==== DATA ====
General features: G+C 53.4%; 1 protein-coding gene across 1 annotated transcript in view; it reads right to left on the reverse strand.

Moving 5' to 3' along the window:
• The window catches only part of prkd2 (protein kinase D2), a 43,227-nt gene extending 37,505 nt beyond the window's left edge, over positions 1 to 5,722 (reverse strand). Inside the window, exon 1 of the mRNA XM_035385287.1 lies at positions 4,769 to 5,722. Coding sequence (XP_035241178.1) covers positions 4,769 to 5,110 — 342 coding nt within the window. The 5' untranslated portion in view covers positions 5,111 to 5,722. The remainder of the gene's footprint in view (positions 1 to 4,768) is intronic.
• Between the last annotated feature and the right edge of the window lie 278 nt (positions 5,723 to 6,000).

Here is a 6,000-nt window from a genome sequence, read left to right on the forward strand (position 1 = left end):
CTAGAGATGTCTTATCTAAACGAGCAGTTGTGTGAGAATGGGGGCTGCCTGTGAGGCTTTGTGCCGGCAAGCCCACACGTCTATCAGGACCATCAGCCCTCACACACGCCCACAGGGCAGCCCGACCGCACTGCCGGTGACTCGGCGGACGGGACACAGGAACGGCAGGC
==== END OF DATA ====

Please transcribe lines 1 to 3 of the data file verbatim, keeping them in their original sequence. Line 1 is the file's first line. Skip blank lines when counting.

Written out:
General features: G+C 53.4%; 1 protein-coding gene across 1 annotated transcript in view; it reads right to left on the reverse strand.

Moving 5' to 3' along the window:
• The window catches only part of prkd2 (protein kinase D2), a 43,227-nt gene extending 37,505 nt beyond the window's left edge, over positions 1 to 5,722 (reverse strand). Inside the window, exon 1 of the mRNA XM_035385287.1 lies at positions 4,769 to 5,722. Coding sequence (XP_035241178.1) covers positions 4,769 to 5,110 — 342 coding nt within the window. The 5' untranslated portion in view covers positions 5,111 to 5,722. The remainder of the gene's footprint in view (positions 1 to 4,768) is intronic.